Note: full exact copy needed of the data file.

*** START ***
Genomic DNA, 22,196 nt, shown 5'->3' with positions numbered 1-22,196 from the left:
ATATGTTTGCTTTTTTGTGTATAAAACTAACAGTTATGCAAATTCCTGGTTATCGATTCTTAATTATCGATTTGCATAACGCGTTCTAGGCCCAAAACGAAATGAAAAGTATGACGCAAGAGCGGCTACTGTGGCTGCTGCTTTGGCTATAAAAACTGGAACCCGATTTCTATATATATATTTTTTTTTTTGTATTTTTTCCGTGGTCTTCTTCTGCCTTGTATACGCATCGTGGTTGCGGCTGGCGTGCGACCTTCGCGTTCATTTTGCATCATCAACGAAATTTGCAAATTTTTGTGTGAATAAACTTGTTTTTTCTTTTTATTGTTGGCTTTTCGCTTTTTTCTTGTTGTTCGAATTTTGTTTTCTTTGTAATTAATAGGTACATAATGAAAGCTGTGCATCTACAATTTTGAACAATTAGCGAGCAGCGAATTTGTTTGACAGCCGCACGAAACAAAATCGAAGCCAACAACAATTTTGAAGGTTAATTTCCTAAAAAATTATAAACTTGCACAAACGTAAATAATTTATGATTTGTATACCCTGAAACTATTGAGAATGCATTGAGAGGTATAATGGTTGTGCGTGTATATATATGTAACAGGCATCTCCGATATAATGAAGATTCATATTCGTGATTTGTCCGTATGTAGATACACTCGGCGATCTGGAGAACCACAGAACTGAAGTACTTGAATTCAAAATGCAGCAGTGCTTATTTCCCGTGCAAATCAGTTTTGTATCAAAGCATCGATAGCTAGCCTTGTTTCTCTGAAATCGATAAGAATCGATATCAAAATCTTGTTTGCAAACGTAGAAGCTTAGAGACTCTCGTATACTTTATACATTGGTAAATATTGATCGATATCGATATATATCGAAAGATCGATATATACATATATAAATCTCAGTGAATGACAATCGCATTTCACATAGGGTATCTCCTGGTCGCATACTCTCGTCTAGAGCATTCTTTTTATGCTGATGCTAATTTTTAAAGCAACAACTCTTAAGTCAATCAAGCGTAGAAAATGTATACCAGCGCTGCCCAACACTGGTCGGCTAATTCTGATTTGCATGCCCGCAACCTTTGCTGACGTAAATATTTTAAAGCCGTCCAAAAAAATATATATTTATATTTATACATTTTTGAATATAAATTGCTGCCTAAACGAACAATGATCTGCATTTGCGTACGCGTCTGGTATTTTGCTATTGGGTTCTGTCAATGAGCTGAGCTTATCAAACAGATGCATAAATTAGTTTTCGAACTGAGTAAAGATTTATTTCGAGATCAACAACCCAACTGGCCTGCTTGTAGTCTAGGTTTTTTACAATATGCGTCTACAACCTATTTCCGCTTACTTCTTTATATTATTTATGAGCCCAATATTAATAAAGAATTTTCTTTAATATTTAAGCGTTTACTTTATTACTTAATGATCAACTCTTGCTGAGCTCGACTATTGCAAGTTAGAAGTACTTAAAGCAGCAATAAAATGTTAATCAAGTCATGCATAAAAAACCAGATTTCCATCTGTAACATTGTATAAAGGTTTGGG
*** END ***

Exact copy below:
Genomic DNA, 22,196 nt, shown 5'->3' with positions numbered 1-22,196 from the left:
ATATGTTTGCTTTTTTGTGTATAAAACTAACAGTTATGCAAATTCCTGGTTATCGATTCTTAATTATCGATTTGCATAACGCGTTCTAGGCCCAAAACGAAATGAAAAGTATGACGCAAGAGCGGCTACTGTGGCTGCTGCTTTGGCTATAAAAACTGGAACCCGATTTCTATATATATATTTTTTTTTTTGTATTTTTTCCGTGGTCTTCTTCTGCCTTGTATACGCATCGTGGTTGCGGCTGGCGTGCGACCTTCGCGTTCATTTTGCATCATCAACGAAATTTGCAAATTTTTGTGTGAATAAACTTGTTTTTTCTTTTTATTGTTGGCTTTTCGCTTTTTTCTTGTTGTTCGAATTTTGTTTTCTTTGTAATTAATAGGTACATAATGAAAGCTGTGCATCTACAATTTTGAACAATTAGCGAGCAGCGAATTTGTTTGACAGCCGCACGAAACAAAATCGAAGCCAACAACAATTTTGAAGGTTAATTTCCTAAAAAATTATAAACTTGCACAAACGTAAATAATTTATGATTTGTATACCCTGAAACTATTGAGAATGCATTGAGAGGTATAATGGTTGTGCGTGTATATATATGTAACAGGCATCTCCGATATAATGAAGATTCATATTCGTGATTTGTCCGTATGTAGATACACTCGGCGATCTGGAGAACCACAGAACTGAAGTACTTGAATTCAAAATGCAGCAGTGCTTATTTCCCGTGCAAATCAGTTTTGTATCAAAGCATCGATAGCTAGCCTTGTTTCTCTGAAATCGATAAGAATCGATATCAAAATCTTGTTTGCAAACGTAGAAGCTTAGAGACTCTCGTATACTTTATACATTGGTAAATATTGATCGATATCGATATATATCGAAAGATCGATATATACATATATAAATCTCAGTGAATGACAATCGCATTTCACATAGGGTATCTCCTGGTCGCATACTCTCGTCTAGAGCATTCTTTTTATGCTGATGCTAATTTTTAAAGCAACAACTCTTAAGTCAATCAAGCGTAGAAAATGTATACCAGCGCTGCCCAACACTGGTCGGCTAATTCTGATTTGCATGCCCGCAACCTTTGCTGACGTAAATATTTTAAAGCCGTCCAAAAAAATATATATTTATATTTATACATTTTTGAATATAAATTGCTGCCTAAACGAACAATGATCTGCATTTGCGTACGCGTCTGGTATTTTGCTATTGGGTTCTGTCAATGAGCTGAGCTTATCAAACAGATGCATAAATTAGTTTTCGAACTGAGTAAAGATTTATTTCGAGATCAACAACCCAACTGGCCTGCTTGTAGTCTAGGTTTTTTACAATATGCGTCTACAACCTATTTCCGCTTACTTCTTTATATTATTTATGAGCCCAATATTAATAAAGAATTTTCTTTAATATTTAAGCGTTTACTTTATTACTTAATGATCAACTCTTGCTGAGCTCGACTATTGCAAGTTAGAAGTACTTAAAGCAGCAATAAAATGTTAATCAAGTCATGCATAAAAAACCAGATTTCCATCTGTAACATTGTATAAAGGTTTGGG